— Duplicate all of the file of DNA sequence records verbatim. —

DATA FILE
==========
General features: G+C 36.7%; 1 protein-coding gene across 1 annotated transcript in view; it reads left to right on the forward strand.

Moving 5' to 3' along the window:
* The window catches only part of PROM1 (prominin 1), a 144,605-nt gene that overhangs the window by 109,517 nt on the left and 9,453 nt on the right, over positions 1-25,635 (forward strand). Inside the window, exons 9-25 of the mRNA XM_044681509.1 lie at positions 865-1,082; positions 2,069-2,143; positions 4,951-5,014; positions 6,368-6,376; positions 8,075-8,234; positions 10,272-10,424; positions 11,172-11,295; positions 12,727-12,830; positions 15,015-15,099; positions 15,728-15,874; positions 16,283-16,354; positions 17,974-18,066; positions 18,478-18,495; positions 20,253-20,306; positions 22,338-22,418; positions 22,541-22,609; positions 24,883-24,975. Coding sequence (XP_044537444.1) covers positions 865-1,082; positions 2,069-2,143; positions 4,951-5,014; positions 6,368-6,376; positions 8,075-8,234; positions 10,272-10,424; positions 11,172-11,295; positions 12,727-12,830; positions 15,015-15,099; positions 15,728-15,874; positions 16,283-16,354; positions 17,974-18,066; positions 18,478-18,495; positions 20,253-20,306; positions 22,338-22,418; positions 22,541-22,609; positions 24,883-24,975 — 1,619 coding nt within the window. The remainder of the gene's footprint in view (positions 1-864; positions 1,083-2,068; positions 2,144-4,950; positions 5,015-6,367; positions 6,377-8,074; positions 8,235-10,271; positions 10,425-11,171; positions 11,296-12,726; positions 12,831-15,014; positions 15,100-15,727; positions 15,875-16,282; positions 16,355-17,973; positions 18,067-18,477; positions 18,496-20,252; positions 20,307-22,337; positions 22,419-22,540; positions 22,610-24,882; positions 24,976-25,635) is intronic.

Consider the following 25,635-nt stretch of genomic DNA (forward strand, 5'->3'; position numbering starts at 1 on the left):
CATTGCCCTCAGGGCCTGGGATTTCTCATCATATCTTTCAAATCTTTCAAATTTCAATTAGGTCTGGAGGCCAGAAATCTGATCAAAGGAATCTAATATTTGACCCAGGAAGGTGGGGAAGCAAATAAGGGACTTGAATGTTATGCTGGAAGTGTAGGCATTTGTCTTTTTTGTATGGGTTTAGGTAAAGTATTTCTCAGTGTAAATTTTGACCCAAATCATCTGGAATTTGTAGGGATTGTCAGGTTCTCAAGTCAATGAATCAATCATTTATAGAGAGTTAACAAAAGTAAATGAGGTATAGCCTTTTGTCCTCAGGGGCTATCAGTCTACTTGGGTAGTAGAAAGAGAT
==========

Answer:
General features: G+C 36.7%; 1 protein-coding gene across 1 annotated transcript in view; it reads left to right on the forward strand.

Moving 5' to 3' along the window:
* The window catches only part of PROM1 (prominin 1), a 144,605-nt gene that overhangs the window by 109,517 nt on the left and 9,453 nt on the right, over positions 1-25,635 (forward strand). Inside the window, exons 9-25 of the mRNA XM_044681509.1 lie at positions 865-1,082; positions 2,069-2,143; positions 4,951-5,014; positions 6,368-6,376; positions 8,075-8,234; positions 10,272-10,424; positions 11,172-11,295; positions 12,727-12,830; positions 15,015-15,099; positions 15,728-15,874; positions 16,283-16,354; positions 17,974-18,066; positions 18,478-18,495; positions 20,253-20,306; positions 22,338-22,418; positions 22,541-22,609; positions 24,883-24,975. Coding sequence (XP_044537444.1) covers positions 865-1,082; positions 2,069-2,143; positions 4,951-5,014; positions 6,368-6,376; positions 8,075-8,234; positions 10,272-10,424; positions 11,172-11,295; positions 12,727-12,830; positions 15,015-15,099; positions 15,728-15,874; positions 16,283-16,354; positions 17,974-18,066; positions 18,478-18,495; positions 20,253-20,306; positions 22,338-22,418; positions 22,541-22,609; positions 24,883-24,975 — 1,619 coding nt within the window. The remainder of the gene's footprint in view (positions 1-864; positions 1,083-2,068; positions 2,144-4,950; positions 5,015-6,367; positions 6,377-8,074; positions 8,235-10,271; positions 10,425-11,171; positions 11,296-12,726; positions 12,831-15,014; positions 15,100-15,727; positions 15,875-16,282; positions 16,355-17,973; positions 18,067-18,477; positions 18,496-20,252; positions 20,307-22,337; positions 22,419-22,540; positions 22,610-24,882; positions 24,976-25,635) is intronic.

Consider the following 25,635-nt stretch of genomic DNA (forward strand, 5'->3'; position numbering starts at 1 on the left):
CATTGCCCTCAGGGCCTGGGATTTCTCATCATATCTTTCAAATCTTTCAAATTTCAATTAGGTCTGGAGGCCAGAAATCTGATCAAAGGAATCTAATATTTGACCCAGGAAGGTGGGGAAGCAAATAAGGGACTTGAATGTTATGCTGGAAGTGTAGGCATTTGTCTTTTTTGTATGGGTTTAGGTAAAGTATTTCTCAGTGTAAATTTTGACCCAAATCATCTGGAATTTGTAGGGATTGTCAGGTTCTCAAGTCAATGAATCAATCATTTATAGAGAGTTAACAAAAGTAAATGAGGTATAGCCTTTTGTCCTCAGGGGCTATCAGTCTACTTGGGTAGTAGAAAGAGAT